Falling non-food prices now in their third year, BRC-Nielsen Shop Price Index shows

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Overall shop prices reported deflation of 1.9% in May unchanged from April, according to the latest BRC-Nielsen Shop Price Index.

Food reported annual deflation of 0.9% in April for the third consecutive month. On a 12-month average basis, the Shop Price Index reported deflation of 1.8%. Non-food deflation remained at 2.5% in May.

BRC Director General, Helen Dickinson, said: “Prices in Britain’s shops continue to fall, this month by -1.9 per cent.

“Food prices remained at their record low for a third consecutive month, with low priced fresh food helping to keep prices down. We’ve now had five consecutive months of food prices falling. While ambient food saw a small rise fresh food hit a new record low.

“May saw the 25th consecutive month of falling shop prices and falling non-food prices now in their third year.

“Wider macro-economic data continues to be supportive for the consumer. The main measure of UK inflation turned negative in April for the first time on record, with the rate falling to -0.1%. This is expected to be temporary and should result in increased consumer spending. The price of staple commodities (wheat, corn and soybean) remain low and consumer confidence is still hitting a thirteen year high.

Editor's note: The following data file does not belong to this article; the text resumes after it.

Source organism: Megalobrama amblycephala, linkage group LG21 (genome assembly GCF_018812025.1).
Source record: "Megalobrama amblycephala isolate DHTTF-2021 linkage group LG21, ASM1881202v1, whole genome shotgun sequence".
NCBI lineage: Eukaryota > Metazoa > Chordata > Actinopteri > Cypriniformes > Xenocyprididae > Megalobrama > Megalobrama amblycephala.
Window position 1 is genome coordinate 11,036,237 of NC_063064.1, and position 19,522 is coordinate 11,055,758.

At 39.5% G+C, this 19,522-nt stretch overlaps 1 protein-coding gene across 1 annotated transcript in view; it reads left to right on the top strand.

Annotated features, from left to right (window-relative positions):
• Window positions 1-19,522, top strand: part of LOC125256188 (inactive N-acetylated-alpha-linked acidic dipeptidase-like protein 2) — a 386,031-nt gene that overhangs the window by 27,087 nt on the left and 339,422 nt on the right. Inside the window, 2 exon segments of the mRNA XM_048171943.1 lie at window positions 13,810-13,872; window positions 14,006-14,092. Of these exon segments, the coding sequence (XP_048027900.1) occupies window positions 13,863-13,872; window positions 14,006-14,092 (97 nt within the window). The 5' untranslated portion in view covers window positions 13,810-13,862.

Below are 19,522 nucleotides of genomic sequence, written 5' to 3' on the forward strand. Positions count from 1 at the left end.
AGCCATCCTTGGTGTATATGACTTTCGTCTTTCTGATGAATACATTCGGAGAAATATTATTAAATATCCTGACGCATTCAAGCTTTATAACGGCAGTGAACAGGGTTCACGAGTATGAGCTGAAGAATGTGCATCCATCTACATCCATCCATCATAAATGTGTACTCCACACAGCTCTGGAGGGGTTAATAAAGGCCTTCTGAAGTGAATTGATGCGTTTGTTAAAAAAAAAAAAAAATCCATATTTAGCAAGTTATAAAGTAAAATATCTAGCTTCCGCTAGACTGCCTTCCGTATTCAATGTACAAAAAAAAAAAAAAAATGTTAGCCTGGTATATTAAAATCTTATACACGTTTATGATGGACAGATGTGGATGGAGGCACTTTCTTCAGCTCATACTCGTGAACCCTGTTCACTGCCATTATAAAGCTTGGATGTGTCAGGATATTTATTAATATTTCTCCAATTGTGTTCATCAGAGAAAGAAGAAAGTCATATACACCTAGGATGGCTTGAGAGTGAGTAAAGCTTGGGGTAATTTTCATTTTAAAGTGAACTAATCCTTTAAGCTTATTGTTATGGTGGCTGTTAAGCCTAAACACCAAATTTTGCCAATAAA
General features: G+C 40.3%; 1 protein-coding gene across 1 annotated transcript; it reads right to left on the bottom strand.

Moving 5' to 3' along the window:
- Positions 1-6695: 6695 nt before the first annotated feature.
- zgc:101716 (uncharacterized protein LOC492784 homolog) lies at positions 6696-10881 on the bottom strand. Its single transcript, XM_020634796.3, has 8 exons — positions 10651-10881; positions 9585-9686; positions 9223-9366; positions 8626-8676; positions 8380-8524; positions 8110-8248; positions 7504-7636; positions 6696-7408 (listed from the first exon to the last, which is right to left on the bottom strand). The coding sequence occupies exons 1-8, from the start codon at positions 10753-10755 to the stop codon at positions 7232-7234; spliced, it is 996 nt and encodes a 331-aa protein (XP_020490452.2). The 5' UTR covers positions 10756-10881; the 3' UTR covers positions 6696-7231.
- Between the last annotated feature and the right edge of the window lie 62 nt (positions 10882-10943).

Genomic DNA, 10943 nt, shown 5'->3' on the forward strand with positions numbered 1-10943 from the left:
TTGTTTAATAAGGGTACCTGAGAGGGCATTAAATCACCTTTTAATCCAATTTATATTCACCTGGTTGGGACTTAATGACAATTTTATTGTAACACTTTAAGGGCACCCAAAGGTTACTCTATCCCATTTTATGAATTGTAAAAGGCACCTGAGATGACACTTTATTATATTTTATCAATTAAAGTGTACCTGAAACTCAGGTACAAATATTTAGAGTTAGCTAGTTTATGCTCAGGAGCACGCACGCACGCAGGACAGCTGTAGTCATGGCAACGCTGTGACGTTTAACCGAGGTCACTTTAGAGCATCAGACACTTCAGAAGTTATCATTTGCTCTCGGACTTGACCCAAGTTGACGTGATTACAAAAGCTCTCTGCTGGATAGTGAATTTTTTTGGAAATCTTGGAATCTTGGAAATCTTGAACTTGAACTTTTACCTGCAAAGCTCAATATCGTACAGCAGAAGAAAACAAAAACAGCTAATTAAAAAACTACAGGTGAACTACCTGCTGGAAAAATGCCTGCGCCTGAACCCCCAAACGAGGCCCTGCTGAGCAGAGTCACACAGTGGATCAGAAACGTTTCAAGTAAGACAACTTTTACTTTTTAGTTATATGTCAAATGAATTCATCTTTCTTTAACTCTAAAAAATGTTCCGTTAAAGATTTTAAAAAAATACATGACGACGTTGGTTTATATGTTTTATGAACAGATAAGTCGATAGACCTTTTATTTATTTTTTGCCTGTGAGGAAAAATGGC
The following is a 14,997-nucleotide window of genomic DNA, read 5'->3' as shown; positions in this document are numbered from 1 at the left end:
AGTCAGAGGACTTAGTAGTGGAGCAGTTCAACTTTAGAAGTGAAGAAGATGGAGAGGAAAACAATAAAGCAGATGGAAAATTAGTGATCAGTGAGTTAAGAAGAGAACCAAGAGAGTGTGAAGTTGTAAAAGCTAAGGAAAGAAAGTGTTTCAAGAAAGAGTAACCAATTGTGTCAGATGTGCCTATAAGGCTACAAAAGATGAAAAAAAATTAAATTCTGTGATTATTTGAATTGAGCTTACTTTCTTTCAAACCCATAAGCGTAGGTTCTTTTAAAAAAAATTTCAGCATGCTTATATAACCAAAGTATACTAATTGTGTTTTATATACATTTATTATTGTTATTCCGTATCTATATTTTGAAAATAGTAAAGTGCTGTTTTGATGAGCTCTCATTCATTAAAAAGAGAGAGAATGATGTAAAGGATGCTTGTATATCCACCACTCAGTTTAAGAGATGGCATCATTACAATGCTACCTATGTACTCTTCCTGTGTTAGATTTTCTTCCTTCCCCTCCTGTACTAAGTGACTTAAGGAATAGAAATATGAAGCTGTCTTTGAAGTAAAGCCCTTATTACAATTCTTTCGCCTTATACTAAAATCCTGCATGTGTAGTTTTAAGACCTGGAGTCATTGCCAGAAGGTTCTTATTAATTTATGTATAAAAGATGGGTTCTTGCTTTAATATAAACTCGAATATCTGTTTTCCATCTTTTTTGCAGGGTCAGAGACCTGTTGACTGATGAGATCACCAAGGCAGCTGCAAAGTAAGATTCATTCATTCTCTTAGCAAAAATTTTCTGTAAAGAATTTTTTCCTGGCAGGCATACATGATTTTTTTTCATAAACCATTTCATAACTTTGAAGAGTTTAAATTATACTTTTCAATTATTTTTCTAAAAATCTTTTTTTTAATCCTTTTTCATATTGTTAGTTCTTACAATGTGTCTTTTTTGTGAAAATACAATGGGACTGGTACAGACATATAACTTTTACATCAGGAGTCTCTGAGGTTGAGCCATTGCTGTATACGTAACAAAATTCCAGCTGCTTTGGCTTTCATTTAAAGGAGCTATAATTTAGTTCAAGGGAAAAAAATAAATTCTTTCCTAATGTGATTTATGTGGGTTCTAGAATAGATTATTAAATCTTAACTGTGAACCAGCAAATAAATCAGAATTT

“Now that the General Election has taken place, government policy is likely to advance rapidly. A number of areas will obviously require consideration, not least, ensuring that the structural review of business rates remains ambitious and far-reaching. This is vitally important for retailers who are presently burdened with above inflation operating costs.”

Mike Watkins, head of retailer and business insight, Nielsen, said: “Retailers continue to use price cuts and promotions to stimulate sales which is helping to maintain shop price deflation, and we see little evidence to suggest that prices will rise in the near future. With many food retailers still using price cuts to attract new shoppers, this is lowering the cost of the weekly shop and so the overall CPI figure in the UK. Deflation and price led competition will continue to be a key driver of sales growth for some time yet.”